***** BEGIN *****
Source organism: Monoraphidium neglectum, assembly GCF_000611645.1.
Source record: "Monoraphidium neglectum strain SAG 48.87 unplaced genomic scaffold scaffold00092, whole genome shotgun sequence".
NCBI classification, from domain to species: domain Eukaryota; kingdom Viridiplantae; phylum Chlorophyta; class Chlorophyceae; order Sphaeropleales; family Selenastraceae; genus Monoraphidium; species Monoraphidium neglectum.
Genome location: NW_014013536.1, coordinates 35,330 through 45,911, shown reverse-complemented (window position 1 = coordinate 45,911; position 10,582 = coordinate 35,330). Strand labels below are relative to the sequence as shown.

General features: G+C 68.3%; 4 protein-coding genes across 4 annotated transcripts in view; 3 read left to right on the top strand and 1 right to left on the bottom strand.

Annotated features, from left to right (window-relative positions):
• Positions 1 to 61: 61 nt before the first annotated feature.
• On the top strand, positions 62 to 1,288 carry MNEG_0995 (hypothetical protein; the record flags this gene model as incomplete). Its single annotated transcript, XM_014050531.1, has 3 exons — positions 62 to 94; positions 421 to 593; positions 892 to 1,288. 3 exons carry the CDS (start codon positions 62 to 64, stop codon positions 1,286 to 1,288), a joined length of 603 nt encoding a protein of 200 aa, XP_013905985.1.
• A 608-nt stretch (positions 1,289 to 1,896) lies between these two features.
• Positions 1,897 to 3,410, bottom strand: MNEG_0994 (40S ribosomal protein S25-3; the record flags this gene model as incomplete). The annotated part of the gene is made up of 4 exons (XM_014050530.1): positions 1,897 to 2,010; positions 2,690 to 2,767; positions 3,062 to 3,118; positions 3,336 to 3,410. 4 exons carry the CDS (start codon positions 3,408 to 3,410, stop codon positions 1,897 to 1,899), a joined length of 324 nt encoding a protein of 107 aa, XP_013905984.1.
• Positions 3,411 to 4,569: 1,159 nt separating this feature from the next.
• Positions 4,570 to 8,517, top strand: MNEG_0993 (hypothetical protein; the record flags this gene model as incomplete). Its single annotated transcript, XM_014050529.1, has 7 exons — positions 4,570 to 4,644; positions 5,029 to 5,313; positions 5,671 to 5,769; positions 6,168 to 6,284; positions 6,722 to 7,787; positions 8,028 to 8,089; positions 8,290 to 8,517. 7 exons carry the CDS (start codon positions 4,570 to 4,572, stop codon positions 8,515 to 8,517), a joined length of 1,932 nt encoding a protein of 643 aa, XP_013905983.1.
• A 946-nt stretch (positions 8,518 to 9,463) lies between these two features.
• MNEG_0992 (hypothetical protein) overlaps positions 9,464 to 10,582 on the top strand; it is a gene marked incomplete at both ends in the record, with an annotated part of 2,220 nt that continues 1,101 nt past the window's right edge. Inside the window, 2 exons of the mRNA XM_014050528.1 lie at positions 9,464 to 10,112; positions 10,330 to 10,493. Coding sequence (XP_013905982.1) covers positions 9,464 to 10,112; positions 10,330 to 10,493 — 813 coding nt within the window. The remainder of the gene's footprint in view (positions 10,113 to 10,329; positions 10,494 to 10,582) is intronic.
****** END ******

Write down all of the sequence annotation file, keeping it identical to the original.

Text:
Source organism: Monoraphidium neglectum, assembly GCF_000611645.1.
Source record: "Monoraphidium neglectum strain SAG 48.87 unplaced genomic scaffold scaffold00092, whole genome shotgun sequence".
NCBI classification, from domain to species: domain Eukaryota; kingdom Viridiplantae; phylum Chlorophyta; class Chlorophyceae; order Sphaeropleales; family Selenastraceae; genus Monoraphidium; species Monoraphidium neglectum.
Genome location: NW_014013536.1, coordinates 35,330 through 45,911, shown reverse-complemented (window position 1 = coordinate 45,911; position 10,582 = coordinate 35,330). Strand labels below are relative to the sequence as shown.

General features: G+C 68.3%; 4 protein-coding genes across 4 annotated transcripts in view; 3 read left to right on the top strand and 1 right to left on the bottom strand.

Annotated features, from left to right (window-relative positions):
• Positions 1 to 61: 61 nt before the first annotated feature.
• On the top strand, positions 62 to 1,288 carry MNEG_0995 (hypothetical protein; the record flags this gene model as incomplete). Its single annotated transcript, XM_014050531.1, has 3 exons — positions 62 to 94; positions 421 to 593; positions 892 to 1,288. 3 exons carry the CDS (start codon positions 62 to 64, stop codon positions 1,286 to 1,288), a joined length of 603 nt encoding a protein of 200 aa, XP_013905985.1.
• A 608-nt stretch (positions 1,289 to 1,896) lies between these two features.
• Positions 1,897 to 3,410, bottom strand: MNEG_0994 (40S ribosomal protein S25-3; the record flags this gene model as incomplete). The annotated part of the gene is made up of 4 exons (XM_014050530.1): positions 1,897 to 2,010; positions 2,690 to 2,767; positions 3,062 to 3,118; positions 3,336 to 3,410. 4 exons carry the CDS (start codon positions 3,408 to 3,410, stop codon positions 1,897 to 1,899), a joined length of 324 nt encoding a protein of 107 aa, XP_013905984.1.
• Positions 3,411 to 4,569: 1,159 nt separating this feature from the next.
• Positions 4,570 to 8,517, top strand: MNEG_0993 (hypothetical protein; the record flags this gene model as incomplete). Its single annotated transcript, XM_014050529.1, has 7 exons — positions 4,570 to 4,644; positions 5,029 to 5,313; positions 5,671 to 5,769; positions 6,168 to 6,284; positions 6,722 to 7,787; positions 8,028 to 8,089; positions 8,290 to 8,517. 7 exons carry the CDS (start codon positions 4,570 to 4,572, stop codon positions 8,515 to 8,517), a joined length of 1,932 nt encoding a protein of 643 aa, XP_013905983.1.
• A 946-nt stretch (positions 8,518 to 9,463) lies between these two features.
• MNEG_0992 (hypothetical protein) overlaps positions 9,464 to 10,582 on the top strand; it is a gene marked incomplete at both ends in the record, with an annotated part of 2,220 nt that continues 1,101 nt past the window's right edge. Inside the window, 2 exons of the mRNA XM_014050528.1 lie at positions 9,464 to 10,112; positions 10,330 to 10,493. Coding sequence (XP_013905982.1) covers positions 9,464 to 10,112; positions 10,330 to 10,493 — 813 coding nt within the window. The remainder of the gene's footprint in view (positions 10,113 to 10,329; positions 10,494 to 10,582) is intronic.